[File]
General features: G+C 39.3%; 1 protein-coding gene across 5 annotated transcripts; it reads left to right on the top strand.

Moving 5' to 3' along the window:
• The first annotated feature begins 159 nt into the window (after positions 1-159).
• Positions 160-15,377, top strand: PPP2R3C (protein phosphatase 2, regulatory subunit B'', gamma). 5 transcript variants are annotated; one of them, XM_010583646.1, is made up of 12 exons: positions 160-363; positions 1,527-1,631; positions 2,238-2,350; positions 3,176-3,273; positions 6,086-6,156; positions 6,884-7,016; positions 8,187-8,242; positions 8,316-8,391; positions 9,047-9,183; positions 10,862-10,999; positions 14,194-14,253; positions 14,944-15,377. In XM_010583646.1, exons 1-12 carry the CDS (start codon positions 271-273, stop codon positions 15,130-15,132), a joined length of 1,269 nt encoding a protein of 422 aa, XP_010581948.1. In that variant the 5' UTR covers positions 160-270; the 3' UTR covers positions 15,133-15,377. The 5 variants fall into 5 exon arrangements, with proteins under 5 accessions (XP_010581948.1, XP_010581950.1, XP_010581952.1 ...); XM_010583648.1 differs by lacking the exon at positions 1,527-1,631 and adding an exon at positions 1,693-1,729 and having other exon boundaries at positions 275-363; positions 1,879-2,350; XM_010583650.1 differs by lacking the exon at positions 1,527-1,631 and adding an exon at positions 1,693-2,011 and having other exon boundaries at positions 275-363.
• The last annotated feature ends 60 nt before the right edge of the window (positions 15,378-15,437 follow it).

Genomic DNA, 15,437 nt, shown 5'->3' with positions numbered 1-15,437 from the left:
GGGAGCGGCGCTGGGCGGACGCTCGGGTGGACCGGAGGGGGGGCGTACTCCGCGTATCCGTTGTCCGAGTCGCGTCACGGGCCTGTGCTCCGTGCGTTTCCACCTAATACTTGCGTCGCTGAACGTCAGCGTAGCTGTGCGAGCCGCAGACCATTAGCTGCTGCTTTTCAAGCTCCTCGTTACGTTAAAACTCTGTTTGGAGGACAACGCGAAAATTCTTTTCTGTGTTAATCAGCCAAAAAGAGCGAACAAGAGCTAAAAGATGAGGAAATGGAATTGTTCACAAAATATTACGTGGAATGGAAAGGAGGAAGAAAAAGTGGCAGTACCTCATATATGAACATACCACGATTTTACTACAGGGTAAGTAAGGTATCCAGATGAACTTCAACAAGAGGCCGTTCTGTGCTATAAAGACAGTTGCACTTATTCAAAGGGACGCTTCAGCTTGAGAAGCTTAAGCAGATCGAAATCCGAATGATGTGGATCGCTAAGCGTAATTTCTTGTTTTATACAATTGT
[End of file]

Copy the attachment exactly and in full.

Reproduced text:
General features: G+C 39.3%; 1 protein-coding gene across 5 annotated transcripts; it reads left to right on the top strand.

Moving 5' to 3' along the window:
• The first annotated feature begins 159 nt into the window (after positions 1-159).
• Positions 160-15,377, top strand: PPP2R3C (protein phosphatase 2, regulatory subunit B'', gamma). 5 transcript variants are annotated; one of them, XM_010583646.1, is made up of 12 exons: positions 160-363; positions 1,527-1,631; positions 2,238-2,350; positions 3,176-3,273; positions 6,086-6,156; positions 6,884-7,016; positions 8,187-8,242; positions 8,316-8,391; positions 9,047-9,183; positions 10,862-10,999; positions 14,194-14,253; positions 14,944-15,377. In XM_010583646.1, exons 1-12 carry the CDS (start codon positions 271-273, stop codon positions 15,130-15,132), a joined length of 1,269 nt encoding a protein of 422 aa, XP_010581948.1. In that variant the 5' UTR covers positions 160-270; the 3' UTR covers positions 15,133-15,377. The 5 variants fall into 5 exon arrangements, with proteins under 5 accessions (XP_010581948.1, XP_010581950.1, XP_010581952.1 ...); XM_010583648.1 differs by lacking the exon at positions 1,527-1,631 and adding an exon at positions 1,693-1,729 and having other exon boundaries at positions 275-363; positions 1,879-2,350; XM_010583650.1 differs by lacking the exon at positions 1,527-1,631 and adding an exon at positions 1,693-2,011 and having other exon boundaries at positions 275-363.
• The last annotated feature ends 60 nt before the right edge of the window (positions 15,378-15,437 follow it).

Genomic DNA, 15,437 nt, shown 5'->3' with positions numbered 1-15,437 from the left:
GGGAGCGGCGCTGGGCGGACGCTCGGGTGGACCGGAGGGGGGGCGTACTCCGCGTATCCGTTGTCCGAGTCGCGTCACGGGCCTGTGCTCCGTGCGTTTCCACCTAATACTTGCGTCGCTGAACGTCAGCGTAGCTGTGCGAGCCGCAGACCATTAGCTGCTGCTTTTCAAGCTCCTCGTTACGTTAAAACTCTGTTTGGAGGACAACGCGAAAATTCTTTTCTGTGTTAATCAGCCAAAAAGAGCGAACAAGAGCTAAAAGATGAGGAAATGGAATTGTTCACAAAATATTACGTGGAATGGAAAGGAGGAAGAAAAAGTGGCAGTACCTCATATATGAACATACCACGATTTTACTACAGGGTAAGTAAGGTATCCAGATGAACTTCAACAAGAGGCCGTTCTGTGCTATAAAGACAGTTGCACTTATTCAAAGGGACGCTTCAGCTTGAGAAGCTTAAGCAGATCGAAATCCGAATGATGTGGATCGCTAAGCGTAATTTCTTGTTTTATACAATTGT